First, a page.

Department of Botany, (c. 1987). Front Row, left to right: R. Reddy, LeAnne Carlson, Sandy Hansen, Amy Mundelius, Carolyn Ferrell, Nancy Kleven, Nan Echardt, Nancy Albrecht, Rose Meier, Bob Jacobson, Steve Gantt, Neil Olszewski; Kneeling: Gerald Ownbey, Soon·Ok Cho, Bruna Bucciarelli, Ris Charvat, Judy Blakeman, Dean DUbbe, Dwayne Stenlund, Clifford Wetmore, Thomas Morley, Unknown, Jackie Deneen, Margaret Yeakel; Middle Row: Peg Birse, Rachel Ayetey, Audrey Engels, Chris Cole, Tom Sullivan, Brian Shelley, David McLaughlin, Jeff Olson, Judy Berman, Esther McLaughlin, Eric Boehm, Anita Cholewa, Liza Martinez, Cindy Thurston, Roberta Sladky, Chunsheng Luo, W.L. Koukkari; Back Row: Albert Frenkel, Steve Fifield, Sue Wick, Jim Doubles, Unknown, Dave Blesboer, David Cline, Thomas Soulen, Paul Tessene, Mike Davis, Hershel Ginsburg, Ernst Abbe, Eric Johnson, Doug Pratt.
1. Department of Botany, "Self-Survey," (1979):1.
2. Minutes, (May 17, 1967, and November 2, 1978), Plant Biology papers.
3. Minutes, (March 15, and September 19, 1962).
4. W.L. Koukkari and Douglas Pratt were helpful in trying to sort out the chairs of the program and their years of service. The chairs, listed in chronological order, were: Richard Behrens, 1968-1971 (Agronomy); Dale N. Moss, 1971-1973 (Agronomy); Douglas C. Pratt, 1973-1975 (Botany); William A. Brun, 1976-1979 (Agronomy); Jim Ozbun, 1979-1981 (Horticulture); Thomas K. Soulen, 1981-1985 (Botany); Carol Vance, 1985-present (U.S.D.A./Agronomy).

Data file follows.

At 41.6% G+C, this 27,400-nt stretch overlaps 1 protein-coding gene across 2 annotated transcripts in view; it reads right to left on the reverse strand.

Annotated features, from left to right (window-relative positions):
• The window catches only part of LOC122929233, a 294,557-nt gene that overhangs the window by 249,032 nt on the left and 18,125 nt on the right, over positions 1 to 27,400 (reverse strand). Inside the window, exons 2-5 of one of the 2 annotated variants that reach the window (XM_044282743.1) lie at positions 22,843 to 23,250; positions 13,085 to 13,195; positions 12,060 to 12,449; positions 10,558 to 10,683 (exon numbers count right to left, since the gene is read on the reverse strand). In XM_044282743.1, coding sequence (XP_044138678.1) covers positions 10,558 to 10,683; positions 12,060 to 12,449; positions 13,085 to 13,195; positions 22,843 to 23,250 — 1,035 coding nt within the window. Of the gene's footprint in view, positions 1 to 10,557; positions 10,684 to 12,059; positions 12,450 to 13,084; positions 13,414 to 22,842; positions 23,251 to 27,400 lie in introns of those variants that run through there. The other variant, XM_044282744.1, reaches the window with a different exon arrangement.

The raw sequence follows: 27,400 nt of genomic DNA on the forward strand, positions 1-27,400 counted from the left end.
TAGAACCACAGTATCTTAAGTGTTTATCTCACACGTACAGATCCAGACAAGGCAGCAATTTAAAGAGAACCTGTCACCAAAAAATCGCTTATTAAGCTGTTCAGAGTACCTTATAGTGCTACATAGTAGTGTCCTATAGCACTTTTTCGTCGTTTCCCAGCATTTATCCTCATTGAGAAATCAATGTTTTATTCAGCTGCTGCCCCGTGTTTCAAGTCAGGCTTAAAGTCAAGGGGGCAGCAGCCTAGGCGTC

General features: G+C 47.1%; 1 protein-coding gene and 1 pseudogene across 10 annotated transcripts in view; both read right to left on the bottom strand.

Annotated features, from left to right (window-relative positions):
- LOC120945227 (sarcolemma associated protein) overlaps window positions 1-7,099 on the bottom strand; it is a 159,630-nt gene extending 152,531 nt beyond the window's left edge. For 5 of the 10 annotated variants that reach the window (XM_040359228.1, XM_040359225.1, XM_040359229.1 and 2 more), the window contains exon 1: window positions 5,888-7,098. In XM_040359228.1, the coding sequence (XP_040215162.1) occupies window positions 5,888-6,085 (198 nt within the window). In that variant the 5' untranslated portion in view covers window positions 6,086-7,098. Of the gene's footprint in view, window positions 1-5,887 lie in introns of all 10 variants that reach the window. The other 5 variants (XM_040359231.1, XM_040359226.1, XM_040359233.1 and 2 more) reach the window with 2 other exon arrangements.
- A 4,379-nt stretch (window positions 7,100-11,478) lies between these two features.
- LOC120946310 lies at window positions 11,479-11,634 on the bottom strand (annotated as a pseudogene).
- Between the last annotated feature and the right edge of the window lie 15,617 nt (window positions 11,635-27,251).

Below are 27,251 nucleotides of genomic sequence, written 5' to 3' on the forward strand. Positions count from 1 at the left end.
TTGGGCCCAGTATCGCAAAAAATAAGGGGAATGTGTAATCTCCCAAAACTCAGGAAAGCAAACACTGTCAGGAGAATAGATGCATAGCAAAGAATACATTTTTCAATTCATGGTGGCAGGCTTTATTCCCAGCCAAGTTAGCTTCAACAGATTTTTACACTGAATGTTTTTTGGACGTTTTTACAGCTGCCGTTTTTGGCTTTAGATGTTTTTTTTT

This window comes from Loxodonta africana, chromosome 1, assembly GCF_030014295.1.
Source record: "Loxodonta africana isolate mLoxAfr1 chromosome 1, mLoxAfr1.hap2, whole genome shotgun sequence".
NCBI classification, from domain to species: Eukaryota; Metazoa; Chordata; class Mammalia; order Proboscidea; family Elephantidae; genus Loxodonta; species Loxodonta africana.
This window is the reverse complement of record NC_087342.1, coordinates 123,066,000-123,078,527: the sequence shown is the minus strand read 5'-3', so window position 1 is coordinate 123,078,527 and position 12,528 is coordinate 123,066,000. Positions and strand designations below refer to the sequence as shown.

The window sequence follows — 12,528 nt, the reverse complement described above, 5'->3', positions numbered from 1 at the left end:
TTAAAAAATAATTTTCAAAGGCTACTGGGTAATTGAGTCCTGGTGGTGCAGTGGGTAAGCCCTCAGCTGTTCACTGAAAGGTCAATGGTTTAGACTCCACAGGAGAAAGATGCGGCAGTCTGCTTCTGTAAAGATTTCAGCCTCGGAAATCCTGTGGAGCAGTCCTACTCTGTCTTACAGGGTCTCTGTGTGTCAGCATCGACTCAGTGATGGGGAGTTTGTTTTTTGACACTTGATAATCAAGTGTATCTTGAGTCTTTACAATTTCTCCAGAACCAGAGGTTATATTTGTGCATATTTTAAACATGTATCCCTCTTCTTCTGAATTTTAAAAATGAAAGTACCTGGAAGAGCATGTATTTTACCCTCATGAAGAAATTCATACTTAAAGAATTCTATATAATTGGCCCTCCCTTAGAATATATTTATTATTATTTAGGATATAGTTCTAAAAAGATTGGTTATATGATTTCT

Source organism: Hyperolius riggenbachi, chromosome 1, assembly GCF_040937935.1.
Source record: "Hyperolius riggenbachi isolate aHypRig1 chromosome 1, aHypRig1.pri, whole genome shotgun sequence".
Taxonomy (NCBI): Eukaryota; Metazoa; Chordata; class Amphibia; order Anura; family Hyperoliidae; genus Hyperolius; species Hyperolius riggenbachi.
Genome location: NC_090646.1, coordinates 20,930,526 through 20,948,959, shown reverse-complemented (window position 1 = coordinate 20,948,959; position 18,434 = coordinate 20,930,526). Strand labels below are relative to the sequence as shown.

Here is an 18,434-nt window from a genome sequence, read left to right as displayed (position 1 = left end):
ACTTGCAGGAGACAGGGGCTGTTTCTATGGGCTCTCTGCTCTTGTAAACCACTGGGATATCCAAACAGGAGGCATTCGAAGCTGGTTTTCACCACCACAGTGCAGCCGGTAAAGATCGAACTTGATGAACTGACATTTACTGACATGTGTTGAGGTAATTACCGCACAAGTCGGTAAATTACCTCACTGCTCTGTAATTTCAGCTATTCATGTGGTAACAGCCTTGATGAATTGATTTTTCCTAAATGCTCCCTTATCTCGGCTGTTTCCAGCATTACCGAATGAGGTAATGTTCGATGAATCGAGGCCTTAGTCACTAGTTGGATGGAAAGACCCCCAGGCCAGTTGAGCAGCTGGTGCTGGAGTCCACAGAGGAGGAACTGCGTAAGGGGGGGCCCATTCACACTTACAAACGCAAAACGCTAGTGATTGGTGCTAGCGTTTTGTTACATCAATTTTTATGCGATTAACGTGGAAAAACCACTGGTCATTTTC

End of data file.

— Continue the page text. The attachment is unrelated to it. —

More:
5. Douglas Pratt also pressed for secretarial support for the Physiology Program, so the chair would not have to do everything singlehandedly. According to Pratt, "Dean Caldecott was gratious enough to provide the support, and my successor [William Brun] was the first beneficiary of the change although he was from another department and college."
6. For more information on the administrative reorganization of the Plant Physiology Program, see the College of Biological Sciences, "1979-80 Budget Proposal: Plant Physiology Program," Plant Biology papers.
7. Minutes, (November 19, 1970, and February 10, 1971).
8. Minutes, (November 29, and December 7, 1973).
9. Minutes, (March 14, and March 19, 1976); comments of Irwin Rubenstein, (September, 1989).
10. "Self-Survey," Jendrisak vita.
11. Most impressive among these was Guilfoyle's $135,000 grant from NIH to research the "Regulation of RNA Polymerase During Development," 1977-1980, Department of Botany, "Self-Survey," Guilfoyle vita.
12. Department of Botany, ''The Botany Department: 1966-1986," Botany Bulletin, vol. I, no. 1 (October, 1986):5.
13. College of Biological Sciences, "Program Priorities Statement," (January 4, 1982), Plant Biology papers.
82 Appendix Department Chairmen and Heads